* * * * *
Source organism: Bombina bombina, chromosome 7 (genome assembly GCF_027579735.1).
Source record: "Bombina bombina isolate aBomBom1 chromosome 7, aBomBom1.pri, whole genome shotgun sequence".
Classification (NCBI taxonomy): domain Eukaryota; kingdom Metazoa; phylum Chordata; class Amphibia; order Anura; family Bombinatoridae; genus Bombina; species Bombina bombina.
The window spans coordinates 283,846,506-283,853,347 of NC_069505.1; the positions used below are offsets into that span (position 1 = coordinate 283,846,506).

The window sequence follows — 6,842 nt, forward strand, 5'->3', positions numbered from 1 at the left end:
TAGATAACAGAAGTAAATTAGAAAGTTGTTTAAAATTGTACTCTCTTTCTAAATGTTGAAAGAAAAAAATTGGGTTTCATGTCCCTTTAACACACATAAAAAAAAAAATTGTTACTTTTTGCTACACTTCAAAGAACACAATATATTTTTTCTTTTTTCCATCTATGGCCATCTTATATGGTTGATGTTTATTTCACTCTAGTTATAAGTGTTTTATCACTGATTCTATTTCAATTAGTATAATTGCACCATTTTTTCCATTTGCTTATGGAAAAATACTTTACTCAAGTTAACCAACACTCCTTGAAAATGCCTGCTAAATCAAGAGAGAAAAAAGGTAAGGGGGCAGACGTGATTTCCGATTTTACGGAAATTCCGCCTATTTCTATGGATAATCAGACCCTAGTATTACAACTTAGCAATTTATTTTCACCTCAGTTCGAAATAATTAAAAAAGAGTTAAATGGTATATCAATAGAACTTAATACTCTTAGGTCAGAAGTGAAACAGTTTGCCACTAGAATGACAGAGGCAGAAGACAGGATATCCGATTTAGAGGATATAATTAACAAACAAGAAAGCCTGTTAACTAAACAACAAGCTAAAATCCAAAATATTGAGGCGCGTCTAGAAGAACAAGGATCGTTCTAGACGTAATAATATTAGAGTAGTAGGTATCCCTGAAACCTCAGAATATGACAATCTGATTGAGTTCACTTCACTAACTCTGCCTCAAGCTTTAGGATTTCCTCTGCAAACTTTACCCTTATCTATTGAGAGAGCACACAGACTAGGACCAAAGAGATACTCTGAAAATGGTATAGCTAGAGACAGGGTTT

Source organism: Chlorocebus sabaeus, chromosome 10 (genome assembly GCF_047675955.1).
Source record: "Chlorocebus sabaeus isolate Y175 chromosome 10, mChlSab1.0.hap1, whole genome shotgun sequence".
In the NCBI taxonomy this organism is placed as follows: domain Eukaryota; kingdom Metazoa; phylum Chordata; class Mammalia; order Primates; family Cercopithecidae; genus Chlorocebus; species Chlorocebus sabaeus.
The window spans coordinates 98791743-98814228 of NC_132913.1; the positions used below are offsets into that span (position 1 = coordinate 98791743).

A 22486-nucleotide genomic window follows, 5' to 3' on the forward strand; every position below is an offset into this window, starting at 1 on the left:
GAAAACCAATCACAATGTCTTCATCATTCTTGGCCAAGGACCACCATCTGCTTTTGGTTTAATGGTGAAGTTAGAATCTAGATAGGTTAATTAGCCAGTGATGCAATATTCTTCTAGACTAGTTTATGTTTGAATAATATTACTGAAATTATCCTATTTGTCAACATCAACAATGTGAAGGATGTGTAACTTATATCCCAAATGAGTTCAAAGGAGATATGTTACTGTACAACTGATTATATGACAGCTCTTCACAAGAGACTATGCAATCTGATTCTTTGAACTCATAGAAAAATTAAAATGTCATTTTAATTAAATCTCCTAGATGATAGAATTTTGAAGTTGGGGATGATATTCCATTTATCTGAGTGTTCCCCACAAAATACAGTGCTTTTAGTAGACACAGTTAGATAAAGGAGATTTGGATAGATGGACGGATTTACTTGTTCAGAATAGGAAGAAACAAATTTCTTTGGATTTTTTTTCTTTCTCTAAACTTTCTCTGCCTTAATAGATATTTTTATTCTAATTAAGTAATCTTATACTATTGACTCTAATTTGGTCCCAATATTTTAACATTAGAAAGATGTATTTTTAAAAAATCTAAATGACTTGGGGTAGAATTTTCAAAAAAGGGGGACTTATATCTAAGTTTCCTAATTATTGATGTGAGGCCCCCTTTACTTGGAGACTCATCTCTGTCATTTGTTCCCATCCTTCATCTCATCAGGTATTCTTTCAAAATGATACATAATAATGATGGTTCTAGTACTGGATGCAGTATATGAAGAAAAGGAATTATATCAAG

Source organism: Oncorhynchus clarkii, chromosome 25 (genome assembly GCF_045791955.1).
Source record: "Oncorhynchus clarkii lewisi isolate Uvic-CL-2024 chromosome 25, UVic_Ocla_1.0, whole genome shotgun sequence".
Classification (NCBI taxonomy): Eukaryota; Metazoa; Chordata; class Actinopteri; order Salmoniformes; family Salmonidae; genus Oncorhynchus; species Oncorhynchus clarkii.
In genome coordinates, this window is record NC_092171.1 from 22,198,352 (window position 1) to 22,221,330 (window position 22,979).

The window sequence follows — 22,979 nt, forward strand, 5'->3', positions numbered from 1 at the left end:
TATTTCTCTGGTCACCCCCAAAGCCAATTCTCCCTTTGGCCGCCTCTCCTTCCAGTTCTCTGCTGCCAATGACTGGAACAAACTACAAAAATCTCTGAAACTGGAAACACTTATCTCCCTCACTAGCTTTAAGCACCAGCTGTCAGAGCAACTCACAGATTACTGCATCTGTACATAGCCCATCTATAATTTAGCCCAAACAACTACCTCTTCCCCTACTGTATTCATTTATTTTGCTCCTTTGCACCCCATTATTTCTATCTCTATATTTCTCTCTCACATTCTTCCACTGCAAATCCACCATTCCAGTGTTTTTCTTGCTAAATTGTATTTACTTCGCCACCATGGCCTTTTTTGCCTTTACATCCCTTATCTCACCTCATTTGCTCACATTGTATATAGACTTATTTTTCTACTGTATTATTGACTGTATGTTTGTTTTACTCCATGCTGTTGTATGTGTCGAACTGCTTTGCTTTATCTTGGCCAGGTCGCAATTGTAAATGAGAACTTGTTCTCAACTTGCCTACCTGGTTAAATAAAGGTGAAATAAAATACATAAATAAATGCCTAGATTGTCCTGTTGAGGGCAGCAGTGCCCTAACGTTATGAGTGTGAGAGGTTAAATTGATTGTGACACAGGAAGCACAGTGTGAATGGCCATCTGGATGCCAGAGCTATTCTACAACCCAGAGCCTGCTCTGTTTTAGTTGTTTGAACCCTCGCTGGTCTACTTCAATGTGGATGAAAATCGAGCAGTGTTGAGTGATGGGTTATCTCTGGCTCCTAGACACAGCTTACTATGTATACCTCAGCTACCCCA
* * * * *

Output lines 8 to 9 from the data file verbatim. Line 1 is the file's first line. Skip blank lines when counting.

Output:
Source record: "Chlorocebus sabaeus isolate Y175 chromosome 10, mChlSab1.0.hap1, whole genome shotgun sequence".
In the NCBI taxonomy this organism is placed as follows: domain Eukaryota; kingdom Metazoa; phylum Chordata; class Mammalia; order Primates; family Cercopithecidae; genus Chlorocebus; species Chlorocebus sabaeus.